Last but not least, we greatly appreciate the continuous support of our families in this endeavor.

Christoph U. Keller

Leiden Observatory, Leiden University, The Netherlands

Ramon Navarro

NOVA Optical & Infrared Instrumentation Division at ASTRON, The Netherlands

Bernhard R. Brandl

Leiden Observatory, Leiden University, The Netherlands

Table of Contents

Glossary of Symbols and Acronyms xi

General Optics 1

Refraction, Reflection, and Transmission 1

Polarization 2

Brewster Angle and Total Internal Reflection 3

Images, Pupils, and Beams 4

Aberrations 5

Diffraction 6

Point-Spread Function 7

Modulation Transfer Function 8

Spectral Transfer Function 9

Optical Elements 10

Windows 10

Lenses 11

Mirrors 12

Filters 13

Colored Glass Filters 14

Interference Filters 15

Coatings 16

Astronomical Bandpass Filters 17

Prisms 18

Gratings 19

Polarizers 20

Crystal Polarizers 21

Waveplates 22

Optical Fibers 23

Detectors 24

Detector Overview 24

Intrinsic Photoconductors 25

CCD and CMOS Detectors 26

Extrinsic and Stressed Photoconductors 27

BIB Detectors and (Avalanche) Photodiodes 28

Bolometers 29

Coherent (Heterodyne) Detectors 30

CCD and CMOS Readouts 31

Infrared Array Readouts 32

Detector Noise and Artifacts 33

Detector Radiation Effects in Space 34

Detector Flat Fielding 35

Telescopes and Imagers 36

Telescopes 36

Correctors and Wide-Field Imagers 37

Focal Reducers 38

Reimaging Optics 39

High-Resolution Imagers 40

Spectrographs 41

Spectrograph Overview 41

Single-Slit Spectrometer 42

Echelle Spectrometers 43

Slitless Spectrometers 44

Fabry–Pérot Interferometer 45

Fourier Transform Spectrometer 46

Integral Field Spectrometer 47

Multi-object Spectrometer 48

OH-Suppression Spectrographs 49

Spectral Data Analysis 50

Polarimeters 51

Rotating Waveplate Polarimeters 51

Liquid Crystal Polarimeters 52

Spectral Modulation Polarimeters 53

Interferometers 54

Interferometer Principle and Angular Resolution 54

Delay Lines 55

Beam Combiners 56

Fringe Visibility 57

Fringe Tracking and Closure Phase 58

Aperture Synthesis and (u, v) Plane 59

Field of View and Sensitivity 60

Image Processing 61

Coronagraphs 62

Focal-Plane Coronagraphs 62

Pupil-Plane Coronagraphs 63

Space Coronagraphs 64

Adaptive Optics 65

Adaptive Optics 65

Atmospheric Turbulence: Seeing 66

Wavefront Sensors 67

Deformable Mirrors 68

Adaptive Optics Control 69

Laser Guide Stars 70

Operation Modes 71

Optical Design 72

Optical Design Principles 72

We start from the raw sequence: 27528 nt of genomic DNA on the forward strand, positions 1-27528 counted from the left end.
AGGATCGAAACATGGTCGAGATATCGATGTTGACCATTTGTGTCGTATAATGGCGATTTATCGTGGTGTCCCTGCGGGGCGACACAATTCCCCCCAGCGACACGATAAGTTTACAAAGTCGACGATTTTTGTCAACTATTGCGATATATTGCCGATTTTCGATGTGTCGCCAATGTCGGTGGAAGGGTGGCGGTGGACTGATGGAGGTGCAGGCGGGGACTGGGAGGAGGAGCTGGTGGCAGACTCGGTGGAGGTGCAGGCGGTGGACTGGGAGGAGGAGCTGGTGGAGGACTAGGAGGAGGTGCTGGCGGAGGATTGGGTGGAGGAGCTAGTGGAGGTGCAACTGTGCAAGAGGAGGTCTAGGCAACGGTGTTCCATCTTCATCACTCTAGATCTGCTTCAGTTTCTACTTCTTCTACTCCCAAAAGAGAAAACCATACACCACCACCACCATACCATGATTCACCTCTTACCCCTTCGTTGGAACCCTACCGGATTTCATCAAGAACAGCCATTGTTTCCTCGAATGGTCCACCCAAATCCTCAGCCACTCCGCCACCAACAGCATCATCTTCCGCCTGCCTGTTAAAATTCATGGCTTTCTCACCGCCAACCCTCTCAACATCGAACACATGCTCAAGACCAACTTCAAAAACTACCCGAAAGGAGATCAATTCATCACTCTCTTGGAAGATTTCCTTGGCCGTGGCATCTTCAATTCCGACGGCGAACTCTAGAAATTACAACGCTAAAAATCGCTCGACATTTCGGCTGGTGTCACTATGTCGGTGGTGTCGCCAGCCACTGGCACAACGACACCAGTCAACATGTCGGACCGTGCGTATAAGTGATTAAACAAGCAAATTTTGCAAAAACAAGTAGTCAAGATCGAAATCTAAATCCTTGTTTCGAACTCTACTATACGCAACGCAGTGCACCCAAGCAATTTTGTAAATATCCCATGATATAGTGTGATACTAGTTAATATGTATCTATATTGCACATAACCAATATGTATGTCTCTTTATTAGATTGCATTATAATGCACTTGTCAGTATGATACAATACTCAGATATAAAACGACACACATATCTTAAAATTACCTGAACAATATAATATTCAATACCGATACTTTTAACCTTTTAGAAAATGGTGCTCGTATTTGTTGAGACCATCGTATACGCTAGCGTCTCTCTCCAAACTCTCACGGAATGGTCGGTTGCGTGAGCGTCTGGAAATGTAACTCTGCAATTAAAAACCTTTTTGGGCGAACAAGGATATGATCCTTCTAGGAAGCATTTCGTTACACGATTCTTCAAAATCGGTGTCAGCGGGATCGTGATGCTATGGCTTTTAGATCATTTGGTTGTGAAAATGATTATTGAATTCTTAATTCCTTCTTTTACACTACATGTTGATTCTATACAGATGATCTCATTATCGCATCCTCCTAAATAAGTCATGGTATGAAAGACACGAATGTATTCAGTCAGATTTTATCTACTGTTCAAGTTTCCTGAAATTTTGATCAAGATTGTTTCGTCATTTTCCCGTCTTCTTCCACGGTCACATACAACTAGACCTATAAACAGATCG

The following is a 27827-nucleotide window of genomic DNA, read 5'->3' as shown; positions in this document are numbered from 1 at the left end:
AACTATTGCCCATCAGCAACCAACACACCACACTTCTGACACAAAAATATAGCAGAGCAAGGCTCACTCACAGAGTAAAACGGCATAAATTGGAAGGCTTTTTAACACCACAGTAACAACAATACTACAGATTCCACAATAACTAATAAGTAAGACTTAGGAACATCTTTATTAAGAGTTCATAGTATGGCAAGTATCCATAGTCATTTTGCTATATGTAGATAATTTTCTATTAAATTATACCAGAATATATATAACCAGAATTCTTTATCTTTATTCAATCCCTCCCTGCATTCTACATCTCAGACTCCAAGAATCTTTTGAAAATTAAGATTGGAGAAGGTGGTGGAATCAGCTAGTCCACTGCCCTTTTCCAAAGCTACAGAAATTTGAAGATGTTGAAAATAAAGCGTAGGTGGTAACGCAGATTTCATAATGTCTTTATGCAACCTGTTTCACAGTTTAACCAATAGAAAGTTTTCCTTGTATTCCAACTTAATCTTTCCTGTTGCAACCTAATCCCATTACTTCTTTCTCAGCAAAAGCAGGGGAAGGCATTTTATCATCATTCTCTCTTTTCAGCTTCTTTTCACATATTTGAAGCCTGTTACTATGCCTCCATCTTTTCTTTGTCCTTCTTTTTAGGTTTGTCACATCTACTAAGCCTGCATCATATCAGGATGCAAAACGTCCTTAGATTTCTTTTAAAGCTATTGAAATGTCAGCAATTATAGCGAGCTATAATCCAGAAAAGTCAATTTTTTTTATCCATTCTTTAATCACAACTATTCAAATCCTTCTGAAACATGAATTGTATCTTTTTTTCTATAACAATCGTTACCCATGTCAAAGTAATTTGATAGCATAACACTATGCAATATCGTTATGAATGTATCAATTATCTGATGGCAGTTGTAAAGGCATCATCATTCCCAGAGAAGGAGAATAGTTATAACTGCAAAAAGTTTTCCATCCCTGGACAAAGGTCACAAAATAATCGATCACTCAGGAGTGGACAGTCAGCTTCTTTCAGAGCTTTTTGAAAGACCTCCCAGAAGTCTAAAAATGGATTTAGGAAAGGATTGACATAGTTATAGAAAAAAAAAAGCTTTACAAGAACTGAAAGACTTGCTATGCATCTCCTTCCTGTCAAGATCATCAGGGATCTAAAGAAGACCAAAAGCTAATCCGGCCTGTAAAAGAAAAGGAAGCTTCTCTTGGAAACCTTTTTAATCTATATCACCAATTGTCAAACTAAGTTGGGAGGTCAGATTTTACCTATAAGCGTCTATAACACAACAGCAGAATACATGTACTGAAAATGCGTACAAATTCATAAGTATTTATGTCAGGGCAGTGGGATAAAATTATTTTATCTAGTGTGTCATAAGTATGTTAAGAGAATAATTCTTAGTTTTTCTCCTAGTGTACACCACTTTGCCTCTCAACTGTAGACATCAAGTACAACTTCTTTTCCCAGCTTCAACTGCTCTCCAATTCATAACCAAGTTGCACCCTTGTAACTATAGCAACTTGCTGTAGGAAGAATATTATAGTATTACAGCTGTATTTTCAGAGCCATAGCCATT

Design Approach 73

Ray Tracing 74

Optimization 75

Tolerance Analysis 76

Stray Light Control and Baffles 77

Optomechanics 78

Packaging 78

Optics Mounts 79

Mechanisms 80

Actuators and Motors 81

Sensors 82

Mechanical Engineering for Space 83

Vacuum and Cryogenics 84

Dewars 84

Cooling Methods 85

Thermal Models 86

Thermal Effects in Space 87

Software and Electronics 88

Control 88

Instrument Control System 89

Data Handling 90

Data Transfer from Space 91

Data Analysis Overview 92

Electronics: Cabling 93

Shielding 94

Systems Engineering 95

Systems Engineering: Requirements Definition 95

Block Diagrams 96

Interface Control 97

Error Budgets 98

Noise and its Distribution 99

Signal-to-Noise Ratio 100

Instrument Sensitivity and Integration Time 101

Signal Sampling 102

Project Management 103

Technology Development 104

Risk Management 105

Quality Management 106

Manufacturing, Assembly, Integration, and Testing 107

Optics Manufacturing 107

Optics Testing 108

Alignment 109

Instrument Commissioning 110

Operations and Maintenance 111

Appendices 112

Optical Material Properties 112

Mirror Substrate Material Properties 113

Mechanical Material Properties 114

Material Selection 115

ISO 10110 Optical Drawing Standard 116

ECSS 117

Equation Summary 118

Bibliography 125

Index 127

Glossary of Symbols and Acronyms

1D, 2D, 3D

One-, two-, or three-dimensional system

4QPM

Four-quadrant phase mask

A

Absorption

A

Surface area

A

Telescope aperture

A(u,v)

Amplitude of aperture function

AC

Alternating current

ADC

Analog-to-digital converter

ADC

Atmospheric dispersion corrector

AG

Aplanatic Gregorian

AIT

Assembly, integration, and testing

AIV

Assembly, integration, and verification

AO

Adaptive optics

APD

Apodizing phase plate

APP

Avalanche photodiode

AR

Anti-reflection

B

Baseline of an interferometer

B

Bias frame

BIB

Blocked-impurity-band (detectors)

BLIP

Background-limited performance

BS

Beamsplitter

CC

Closed cycle cooler

CCD

Charge-coupled device

CMOS

Complementary metal-oxide semiconductor

CNC

Computer numerical control

CP

Closure phase

CTE

Charge transfer efficiency

CTE

Coefficient of thermal expansion

CWL

Center wavelength

d

Actuator spacing

D

Dark frame

d

Diameter

D

Diameter

d

Distance

d

Grating groove spacing

d

Lens thickness

D

Telescope diameter

DC

Direct current

DHS

Data handling system

DQE

Detective quantum efficiency

DSN

Deep space network

E

Electrical field

E

Energy

e

Error signal

e

Jones vector

ECSS

European Cooperation for Space Standardization

Eg

Bandgap energy

ELT

Extremely Large Telescope

EMC

Electromagnetic compatibility

EMI

Electromagnetic interference

ESA

European Space Agency

ESO

European Southern Observatory

ETC

Exposure time calculator

F

Finesse

F

Flat-field frame

F

Flux

f

Focal length

F

Focal ratio, f-number

f

Frequency

F

Fresnel number

F12

View factor

FDR

Final design review

FEM

Finite element model

FFBD

Functional Flow Block Diagram

fG

Greenwood frequency

FLC

Ferro-electric liquid crystals

FSR

Free spectral range

FTS

Fourier transform spectrometer

FWHM

Full width at half maximum

g

Gain

G

Strehl ratio gain

gD

Derivative gain in a PID controller

gI

Integral gain in a PID controller

gP

Proportional gain in a PID controller

GLAO

Ground-layer adaptive optics

gP